Three Dana-Farber faculty members elected as Fellows of The American Association for Cancer Research
Three Dana-Farber faculty members are among the 19 international scientists elected today to the prestigious Fellows of the American Association for Cancer Research (AACR) Academy.
The mission of the AACR Academy is to recognize and honor distinguished scientists whose scientific contributions have propelled significant innovation and progress against cancer. Fellows of the AACR Academy serve as a global brain trust in the cancer field, helping to advance the mission of the AACR to prevent and cure all cancers through research, education, communication, collaboration, science policy and advocacy, and funding for cancer research.
The members of the 2020 class of Fellows of the AACR Academy from Dana-Farber are:
Emil Frei III Professor of Medicine; Director, Center for Functional Cancer Epigenetics
For elucidating the role of steroid hormones and their receptors in promoting the onset and progression of various hormone-dependent malignancies and for the discovery of regulatory complex components such as the p160 class of transcriptional co-activators that facilitate the epigenetic regulation of steroid receptor activity.
Director, Susan F. Smith Center for Women's Cancers; Director of the Center for DNA Damage and Repair, Dana-Farber Cancer Institute; Alvan T. and Viola D. Fuller American Cancer Society Professor of Radiation Oncology, Harvard Medical School
For pivotal contributions to the field of DNA damage and repair that have defined the specific defects responsible for the development of Fanconi anemia and for elucidating the role of nuclear protein complexes on chromatin remodeling, cell cycle checkpoints, and DNA repair.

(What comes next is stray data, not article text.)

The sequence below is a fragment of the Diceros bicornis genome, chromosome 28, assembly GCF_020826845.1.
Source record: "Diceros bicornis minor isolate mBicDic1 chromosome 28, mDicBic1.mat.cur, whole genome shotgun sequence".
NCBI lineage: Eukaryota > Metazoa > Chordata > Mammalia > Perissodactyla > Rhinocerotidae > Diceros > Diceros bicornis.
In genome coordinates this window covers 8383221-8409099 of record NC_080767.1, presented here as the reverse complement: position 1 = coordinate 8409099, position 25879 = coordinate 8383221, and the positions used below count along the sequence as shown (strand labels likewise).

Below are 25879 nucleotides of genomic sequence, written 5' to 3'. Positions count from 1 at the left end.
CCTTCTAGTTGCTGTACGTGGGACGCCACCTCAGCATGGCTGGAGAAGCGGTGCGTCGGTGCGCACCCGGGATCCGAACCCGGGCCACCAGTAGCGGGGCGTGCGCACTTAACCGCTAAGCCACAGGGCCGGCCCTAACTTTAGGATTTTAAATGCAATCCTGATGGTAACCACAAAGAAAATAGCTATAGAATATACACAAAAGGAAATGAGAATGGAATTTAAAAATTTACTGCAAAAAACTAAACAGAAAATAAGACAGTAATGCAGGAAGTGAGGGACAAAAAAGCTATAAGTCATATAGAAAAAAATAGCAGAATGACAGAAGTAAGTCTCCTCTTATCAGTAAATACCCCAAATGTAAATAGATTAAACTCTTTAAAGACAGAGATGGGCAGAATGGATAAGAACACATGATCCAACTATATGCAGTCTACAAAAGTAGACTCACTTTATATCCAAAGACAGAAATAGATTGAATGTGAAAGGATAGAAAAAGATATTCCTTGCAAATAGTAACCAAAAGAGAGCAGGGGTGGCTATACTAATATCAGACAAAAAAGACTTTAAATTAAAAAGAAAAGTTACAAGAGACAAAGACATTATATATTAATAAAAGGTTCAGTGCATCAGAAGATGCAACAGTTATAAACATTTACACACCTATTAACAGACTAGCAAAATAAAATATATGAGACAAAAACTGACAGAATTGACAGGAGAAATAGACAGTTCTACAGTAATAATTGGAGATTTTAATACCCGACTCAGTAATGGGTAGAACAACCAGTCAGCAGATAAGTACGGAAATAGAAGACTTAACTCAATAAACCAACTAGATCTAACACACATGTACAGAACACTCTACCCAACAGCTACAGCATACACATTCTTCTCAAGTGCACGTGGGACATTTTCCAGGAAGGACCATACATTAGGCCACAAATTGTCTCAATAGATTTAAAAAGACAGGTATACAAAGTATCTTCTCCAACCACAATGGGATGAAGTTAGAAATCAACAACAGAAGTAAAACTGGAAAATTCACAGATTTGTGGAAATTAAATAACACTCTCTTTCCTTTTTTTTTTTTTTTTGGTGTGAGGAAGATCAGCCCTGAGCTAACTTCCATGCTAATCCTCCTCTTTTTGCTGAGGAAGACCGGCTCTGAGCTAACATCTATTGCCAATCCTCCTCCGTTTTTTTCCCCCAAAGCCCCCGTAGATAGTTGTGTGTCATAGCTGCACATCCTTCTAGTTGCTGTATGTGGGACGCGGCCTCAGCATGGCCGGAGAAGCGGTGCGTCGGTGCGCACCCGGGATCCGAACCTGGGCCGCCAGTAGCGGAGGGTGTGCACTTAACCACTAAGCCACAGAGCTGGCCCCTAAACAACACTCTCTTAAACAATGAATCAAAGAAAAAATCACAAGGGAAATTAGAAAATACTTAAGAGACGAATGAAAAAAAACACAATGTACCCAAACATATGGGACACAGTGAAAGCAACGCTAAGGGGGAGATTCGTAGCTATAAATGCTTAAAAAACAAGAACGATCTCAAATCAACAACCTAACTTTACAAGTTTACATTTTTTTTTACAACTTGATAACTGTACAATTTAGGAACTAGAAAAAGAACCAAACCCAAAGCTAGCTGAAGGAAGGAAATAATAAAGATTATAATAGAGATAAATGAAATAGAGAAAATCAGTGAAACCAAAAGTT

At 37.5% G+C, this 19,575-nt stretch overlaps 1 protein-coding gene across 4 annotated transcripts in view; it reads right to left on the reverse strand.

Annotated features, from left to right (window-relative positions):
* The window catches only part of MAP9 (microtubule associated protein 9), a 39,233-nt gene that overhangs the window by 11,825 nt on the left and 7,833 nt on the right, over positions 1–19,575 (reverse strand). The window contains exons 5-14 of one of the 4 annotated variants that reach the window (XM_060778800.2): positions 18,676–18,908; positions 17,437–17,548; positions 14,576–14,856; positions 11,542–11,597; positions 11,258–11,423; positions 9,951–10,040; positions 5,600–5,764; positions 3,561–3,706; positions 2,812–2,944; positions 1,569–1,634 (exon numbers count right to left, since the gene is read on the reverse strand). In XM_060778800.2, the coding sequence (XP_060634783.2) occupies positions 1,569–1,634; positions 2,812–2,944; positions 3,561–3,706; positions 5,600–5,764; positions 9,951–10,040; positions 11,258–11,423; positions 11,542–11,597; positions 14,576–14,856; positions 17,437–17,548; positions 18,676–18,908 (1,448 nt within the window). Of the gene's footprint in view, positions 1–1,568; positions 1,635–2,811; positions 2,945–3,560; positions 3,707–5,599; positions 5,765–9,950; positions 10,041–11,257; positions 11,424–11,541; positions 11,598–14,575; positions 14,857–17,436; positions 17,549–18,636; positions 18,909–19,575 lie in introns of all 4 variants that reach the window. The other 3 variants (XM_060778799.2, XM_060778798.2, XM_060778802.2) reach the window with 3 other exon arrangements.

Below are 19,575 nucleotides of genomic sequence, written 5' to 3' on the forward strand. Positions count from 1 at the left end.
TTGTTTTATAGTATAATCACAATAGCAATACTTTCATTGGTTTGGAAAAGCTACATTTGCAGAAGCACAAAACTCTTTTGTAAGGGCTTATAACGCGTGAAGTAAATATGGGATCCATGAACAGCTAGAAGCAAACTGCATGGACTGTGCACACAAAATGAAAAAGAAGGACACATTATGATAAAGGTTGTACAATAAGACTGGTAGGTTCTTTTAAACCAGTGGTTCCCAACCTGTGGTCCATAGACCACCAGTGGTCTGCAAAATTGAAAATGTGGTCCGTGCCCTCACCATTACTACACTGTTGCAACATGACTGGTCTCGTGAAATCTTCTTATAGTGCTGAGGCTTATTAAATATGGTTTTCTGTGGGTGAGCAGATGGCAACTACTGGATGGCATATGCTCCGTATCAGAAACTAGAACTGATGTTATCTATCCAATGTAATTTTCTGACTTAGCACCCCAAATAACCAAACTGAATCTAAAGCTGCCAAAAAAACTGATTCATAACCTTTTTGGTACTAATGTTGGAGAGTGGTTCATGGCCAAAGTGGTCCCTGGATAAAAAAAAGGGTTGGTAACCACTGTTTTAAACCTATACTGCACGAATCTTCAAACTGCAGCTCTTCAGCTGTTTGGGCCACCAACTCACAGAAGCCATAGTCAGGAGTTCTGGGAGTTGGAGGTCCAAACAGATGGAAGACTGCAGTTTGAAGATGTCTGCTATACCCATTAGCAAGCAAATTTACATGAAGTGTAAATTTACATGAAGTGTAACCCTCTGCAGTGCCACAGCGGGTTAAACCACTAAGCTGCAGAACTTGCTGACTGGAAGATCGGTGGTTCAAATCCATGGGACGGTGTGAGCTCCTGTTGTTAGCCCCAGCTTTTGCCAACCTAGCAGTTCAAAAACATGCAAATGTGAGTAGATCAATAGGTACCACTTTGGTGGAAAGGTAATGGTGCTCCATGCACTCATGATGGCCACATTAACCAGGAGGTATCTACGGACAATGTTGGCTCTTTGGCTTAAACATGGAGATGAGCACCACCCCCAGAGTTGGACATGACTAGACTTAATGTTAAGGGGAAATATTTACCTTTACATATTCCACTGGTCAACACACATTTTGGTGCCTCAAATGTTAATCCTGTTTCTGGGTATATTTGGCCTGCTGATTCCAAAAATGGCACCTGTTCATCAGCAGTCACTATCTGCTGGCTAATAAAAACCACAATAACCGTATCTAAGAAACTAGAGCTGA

Professor of Medicine, Harvard Medical School; Dana-Farber Cancer Institute
For dissecting the role of intratumor heterogeneity in breast cancer and metastatic disease to develop risk assessment and personalized cancer therapy models and for extensively characterizing the metastatic potential of polyclonal tumors compared to monoclonal tumors.
All Fellows are nominated and elected through an annual peer review process conducted by existing Fellows of the AACR Academy and ratified by the AACR Academy Steering Committee and AACR Executive Committee. This process involves a rigorous assessment of each candidate’s scientific accomplishments in cancer research and cancer-related sciences. Only individuals whose work has had a significant and enduring impact on cancer research are considered for election and induction into the AACR Academy.
“This year’s collection of elected Fellows of the AACR Academy continues the AACR’s rich tradition of recognizing the most significant contributors to cancer research,” said Margaret Foti, PhD, MD (hc), chief executive officer of the AACR. “The 2020 class consists of 19 trailblazing pioneers in various scientific areas who have accelerated the pace of progress against cancer. We are honored to have them join our 212 existing Fellows and look forward to celebrating their scientific accomplishments.”